If you want to know more

Simon, Herbert A. “A behavioral model of rational choice.” The quarterly journal of economics (1955): 99-118.

Cohen, Michael D., James G. March, and Johan P. Olsen. “A garbage can model of organizational choice.” Administrative science quarterly (1972): 1-25.

- Mintzberg, Henry, Duru Raisinghani, and Andre Theoret. “The structure of” unstructured” decision processes.” Administrative science quarterly (1976): 246-275.

Problem to solve for next week

View and download





Decision Analysis course – recommended content 1 – On robots, law, murder, design, television, and work culture

This post is for students attending the 2015-2016 edition of my Decision Analysis course at University of Namur.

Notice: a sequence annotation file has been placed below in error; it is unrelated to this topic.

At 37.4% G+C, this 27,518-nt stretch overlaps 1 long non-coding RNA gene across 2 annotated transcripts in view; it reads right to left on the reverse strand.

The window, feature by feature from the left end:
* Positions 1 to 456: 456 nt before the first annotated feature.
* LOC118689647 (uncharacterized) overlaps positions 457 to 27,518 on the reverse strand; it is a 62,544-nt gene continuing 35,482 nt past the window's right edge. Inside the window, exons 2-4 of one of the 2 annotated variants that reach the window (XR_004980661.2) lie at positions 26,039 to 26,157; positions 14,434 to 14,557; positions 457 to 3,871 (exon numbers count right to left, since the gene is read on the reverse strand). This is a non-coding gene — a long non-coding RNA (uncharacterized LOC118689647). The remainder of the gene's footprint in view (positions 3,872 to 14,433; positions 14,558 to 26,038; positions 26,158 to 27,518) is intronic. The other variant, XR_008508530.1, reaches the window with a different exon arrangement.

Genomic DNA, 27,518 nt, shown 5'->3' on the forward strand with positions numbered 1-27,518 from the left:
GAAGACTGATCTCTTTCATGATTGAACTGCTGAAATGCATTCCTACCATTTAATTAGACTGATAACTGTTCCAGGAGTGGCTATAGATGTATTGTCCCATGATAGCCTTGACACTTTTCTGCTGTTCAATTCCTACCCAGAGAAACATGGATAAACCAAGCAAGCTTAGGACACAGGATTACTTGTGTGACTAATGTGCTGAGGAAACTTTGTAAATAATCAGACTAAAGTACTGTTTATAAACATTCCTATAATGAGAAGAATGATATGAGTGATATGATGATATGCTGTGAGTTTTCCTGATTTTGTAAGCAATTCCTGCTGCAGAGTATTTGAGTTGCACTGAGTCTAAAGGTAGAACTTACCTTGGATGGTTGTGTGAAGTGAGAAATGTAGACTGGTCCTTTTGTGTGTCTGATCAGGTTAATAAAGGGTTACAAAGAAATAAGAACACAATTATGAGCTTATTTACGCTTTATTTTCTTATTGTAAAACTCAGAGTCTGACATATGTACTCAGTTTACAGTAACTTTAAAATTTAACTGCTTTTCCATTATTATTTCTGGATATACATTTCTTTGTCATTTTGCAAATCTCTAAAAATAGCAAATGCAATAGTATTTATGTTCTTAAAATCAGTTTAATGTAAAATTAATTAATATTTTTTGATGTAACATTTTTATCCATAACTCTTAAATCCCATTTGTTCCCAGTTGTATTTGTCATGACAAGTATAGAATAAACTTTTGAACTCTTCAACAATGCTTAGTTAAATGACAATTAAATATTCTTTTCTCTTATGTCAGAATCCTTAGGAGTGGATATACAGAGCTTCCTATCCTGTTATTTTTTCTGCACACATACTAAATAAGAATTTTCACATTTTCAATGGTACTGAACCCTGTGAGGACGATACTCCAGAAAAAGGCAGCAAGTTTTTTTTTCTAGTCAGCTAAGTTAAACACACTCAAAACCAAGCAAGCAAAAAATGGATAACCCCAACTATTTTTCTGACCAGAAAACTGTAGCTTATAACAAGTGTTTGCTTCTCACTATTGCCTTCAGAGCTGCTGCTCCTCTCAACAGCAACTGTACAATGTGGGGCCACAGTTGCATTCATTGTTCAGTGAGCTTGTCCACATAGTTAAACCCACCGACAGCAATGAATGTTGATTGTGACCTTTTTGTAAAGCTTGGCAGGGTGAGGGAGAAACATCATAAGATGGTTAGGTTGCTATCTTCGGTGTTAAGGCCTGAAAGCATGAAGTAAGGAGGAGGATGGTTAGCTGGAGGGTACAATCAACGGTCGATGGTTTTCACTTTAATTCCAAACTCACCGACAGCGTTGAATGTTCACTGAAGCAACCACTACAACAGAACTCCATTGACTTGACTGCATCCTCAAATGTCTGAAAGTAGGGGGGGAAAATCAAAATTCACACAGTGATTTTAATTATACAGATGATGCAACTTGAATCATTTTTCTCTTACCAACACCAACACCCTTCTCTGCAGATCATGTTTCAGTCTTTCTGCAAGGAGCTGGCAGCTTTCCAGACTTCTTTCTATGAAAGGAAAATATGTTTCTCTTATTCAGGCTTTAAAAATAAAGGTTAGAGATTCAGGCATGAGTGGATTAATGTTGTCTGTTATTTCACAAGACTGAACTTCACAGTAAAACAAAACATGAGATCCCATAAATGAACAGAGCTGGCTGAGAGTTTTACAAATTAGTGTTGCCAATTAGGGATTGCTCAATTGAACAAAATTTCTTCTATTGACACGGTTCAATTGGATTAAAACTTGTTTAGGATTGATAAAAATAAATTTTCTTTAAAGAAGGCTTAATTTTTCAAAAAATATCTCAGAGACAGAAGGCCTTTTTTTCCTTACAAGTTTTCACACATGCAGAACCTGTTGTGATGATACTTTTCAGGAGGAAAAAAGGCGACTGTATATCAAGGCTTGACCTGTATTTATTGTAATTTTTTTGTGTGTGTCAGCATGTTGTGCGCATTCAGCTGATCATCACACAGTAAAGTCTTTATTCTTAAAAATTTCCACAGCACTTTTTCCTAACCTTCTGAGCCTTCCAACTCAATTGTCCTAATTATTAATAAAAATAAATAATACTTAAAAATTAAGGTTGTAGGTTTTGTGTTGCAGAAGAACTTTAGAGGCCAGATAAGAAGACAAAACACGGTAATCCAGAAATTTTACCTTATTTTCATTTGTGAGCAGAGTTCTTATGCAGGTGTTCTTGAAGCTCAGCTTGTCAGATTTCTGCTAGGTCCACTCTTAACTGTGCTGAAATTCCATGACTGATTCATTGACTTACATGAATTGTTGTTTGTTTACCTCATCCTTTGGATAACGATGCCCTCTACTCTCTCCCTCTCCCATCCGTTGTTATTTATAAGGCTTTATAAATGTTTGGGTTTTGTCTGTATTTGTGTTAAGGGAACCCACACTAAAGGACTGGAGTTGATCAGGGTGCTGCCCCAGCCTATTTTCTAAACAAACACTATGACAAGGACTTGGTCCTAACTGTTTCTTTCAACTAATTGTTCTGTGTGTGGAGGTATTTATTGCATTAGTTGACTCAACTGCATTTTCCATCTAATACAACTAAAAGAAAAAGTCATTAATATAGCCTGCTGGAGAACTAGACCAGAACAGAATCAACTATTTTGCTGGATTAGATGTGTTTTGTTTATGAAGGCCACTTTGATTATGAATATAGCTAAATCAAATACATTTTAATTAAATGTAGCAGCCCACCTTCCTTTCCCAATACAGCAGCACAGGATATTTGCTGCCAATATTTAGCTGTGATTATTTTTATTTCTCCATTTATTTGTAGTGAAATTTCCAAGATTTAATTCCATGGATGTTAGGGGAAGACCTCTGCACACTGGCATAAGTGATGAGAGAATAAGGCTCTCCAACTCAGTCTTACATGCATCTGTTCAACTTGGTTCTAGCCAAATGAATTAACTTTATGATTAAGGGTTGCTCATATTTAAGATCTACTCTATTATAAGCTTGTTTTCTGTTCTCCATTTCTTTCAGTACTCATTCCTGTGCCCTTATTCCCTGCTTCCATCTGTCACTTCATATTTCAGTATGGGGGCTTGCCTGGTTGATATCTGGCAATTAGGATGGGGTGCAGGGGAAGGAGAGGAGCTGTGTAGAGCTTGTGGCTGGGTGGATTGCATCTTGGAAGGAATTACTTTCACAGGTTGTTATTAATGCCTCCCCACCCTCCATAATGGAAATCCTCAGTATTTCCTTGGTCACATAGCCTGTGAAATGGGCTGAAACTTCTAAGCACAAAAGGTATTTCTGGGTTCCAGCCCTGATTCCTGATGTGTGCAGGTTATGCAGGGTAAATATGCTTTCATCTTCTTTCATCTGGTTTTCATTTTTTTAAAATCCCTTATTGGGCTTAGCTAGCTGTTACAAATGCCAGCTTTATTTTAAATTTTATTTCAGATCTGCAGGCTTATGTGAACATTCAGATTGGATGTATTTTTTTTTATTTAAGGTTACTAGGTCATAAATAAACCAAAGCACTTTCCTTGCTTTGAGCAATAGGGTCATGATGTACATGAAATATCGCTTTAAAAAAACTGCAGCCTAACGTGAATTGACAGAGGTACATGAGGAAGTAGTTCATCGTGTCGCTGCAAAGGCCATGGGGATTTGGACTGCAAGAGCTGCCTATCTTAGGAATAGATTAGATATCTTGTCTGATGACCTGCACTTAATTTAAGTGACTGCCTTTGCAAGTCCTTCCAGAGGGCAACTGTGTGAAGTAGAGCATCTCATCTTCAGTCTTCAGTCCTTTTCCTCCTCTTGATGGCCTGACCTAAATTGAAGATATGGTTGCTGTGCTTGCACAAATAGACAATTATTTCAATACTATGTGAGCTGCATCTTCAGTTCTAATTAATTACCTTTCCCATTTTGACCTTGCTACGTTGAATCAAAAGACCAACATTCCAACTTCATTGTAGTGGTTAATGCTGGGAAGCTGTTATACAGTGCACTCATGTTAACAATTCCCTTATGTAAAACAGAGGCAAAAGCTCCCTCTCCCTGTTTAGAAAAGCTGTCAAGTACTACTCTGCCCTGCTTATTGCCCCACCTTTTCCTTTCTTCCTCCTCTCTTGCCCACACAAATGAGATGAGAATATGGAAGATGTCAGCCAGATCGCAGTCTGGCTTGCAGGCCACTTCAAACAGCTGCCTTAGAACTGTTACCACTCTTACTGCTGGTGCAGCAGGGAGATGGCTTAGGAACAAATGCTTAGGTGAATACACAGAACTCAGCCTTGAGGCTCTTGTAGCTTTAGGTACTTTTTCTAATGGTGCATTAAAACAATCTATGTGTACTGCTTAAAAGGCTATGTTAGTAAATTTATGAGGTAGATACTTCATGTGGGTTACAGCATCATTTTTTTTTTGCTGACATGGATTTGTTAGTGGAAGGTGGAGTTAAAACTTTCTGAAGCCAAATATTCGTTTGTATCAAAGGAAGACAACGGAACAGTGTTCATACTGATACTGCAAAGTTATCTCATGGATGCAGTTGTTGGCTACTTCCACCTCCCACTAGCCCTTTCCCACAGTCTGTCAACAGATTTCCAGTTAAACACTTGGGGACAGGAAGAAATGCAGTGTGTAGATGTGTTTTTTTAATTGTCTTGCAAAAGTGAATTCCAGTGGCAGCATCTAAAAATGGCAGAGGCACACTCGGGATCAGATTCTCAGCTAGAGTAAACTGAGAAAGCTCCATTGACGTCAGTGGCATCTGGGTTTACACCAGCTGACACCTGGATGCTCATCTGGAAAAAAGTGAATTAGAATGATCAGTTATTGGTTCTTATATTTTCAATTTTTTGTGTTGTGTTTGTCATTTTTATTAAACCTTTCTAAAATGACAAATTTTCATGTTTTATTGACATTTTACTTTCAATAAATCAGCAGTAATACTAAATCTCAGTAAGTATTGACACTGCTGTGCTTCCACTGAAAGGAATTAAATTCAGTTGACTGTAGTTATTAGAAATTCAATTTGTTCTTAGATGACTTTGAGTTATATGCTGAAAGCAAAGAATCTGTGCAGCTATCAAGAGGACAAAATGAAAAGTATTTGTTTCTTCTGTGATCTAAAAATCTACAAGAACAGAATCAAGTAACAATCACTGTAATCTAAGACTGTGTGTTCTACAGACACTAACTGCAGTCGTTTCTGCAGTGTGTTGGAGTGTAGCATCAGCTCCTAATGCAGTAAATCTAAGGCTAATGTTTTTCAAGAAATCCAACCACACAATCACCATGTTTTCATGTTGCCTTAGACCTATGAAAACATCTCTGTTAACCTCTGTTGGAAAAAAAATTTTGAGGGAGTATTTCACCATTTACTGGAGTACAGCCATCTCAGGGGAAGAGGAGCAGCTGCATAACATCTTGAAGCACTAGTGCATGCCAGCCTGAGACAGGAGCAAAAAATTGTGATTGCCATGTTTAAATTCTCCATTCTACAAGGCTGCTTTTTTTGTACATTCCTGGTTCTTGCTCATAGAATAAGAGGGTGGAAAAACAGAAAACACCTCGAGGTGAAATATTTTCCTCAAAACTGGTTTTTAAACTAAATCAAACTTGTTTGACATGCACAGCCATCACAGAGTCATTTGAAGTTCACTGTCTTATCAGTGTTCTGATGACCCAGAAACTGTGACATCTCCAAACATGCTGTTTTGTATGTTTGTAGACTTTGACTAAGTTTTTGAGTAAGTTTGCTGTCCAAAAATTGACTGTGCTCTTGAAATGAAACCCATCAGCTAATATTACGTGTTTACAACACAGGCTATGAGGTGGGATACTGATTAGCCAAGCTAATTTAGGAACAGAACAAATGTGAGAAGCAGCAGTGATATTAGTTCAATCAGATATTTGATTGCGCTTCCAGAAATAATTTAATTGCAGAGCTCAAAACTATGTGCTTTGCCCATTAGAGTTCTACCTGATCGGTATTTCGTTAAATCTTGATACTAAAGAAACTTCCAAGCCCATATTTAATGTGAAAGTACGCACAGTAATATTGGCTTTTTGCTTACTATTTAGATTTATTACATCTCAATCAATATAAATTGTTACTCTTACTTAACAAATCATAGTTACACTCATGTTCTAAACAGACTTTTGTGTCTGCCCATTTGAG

Below are some recommendations on what to read and listen to this week. These recommendations should be taken as-is: they are optional, sometimes only remotely related to the course, but still interesting as food for thought on decisions, complex problems, and related topics. Being recommendations, you decide if you want to pay attention to them. It will not influence your evaluation.

– LSE Podcast: “Open the Pod Bay Doors, HAL”: Machine Intelligence and the Law – On an interesting notion of machine-assisted decision-making, and its challenges for law, as well as some nice dilemmas on responsibility for damages caused by (future) robots capable of autonomous decision-making.

– LSE Podcast: Black Earth: the Holocaust as history and warning – On a different view of how the maintenance or destruction of states is related to mass murder in World War II.

– The Guardian: Hitler’s world may not be so far away – An extension of the argument from the podcast above, to the role of the state in influencing regulation and incentives for dealing with climate change.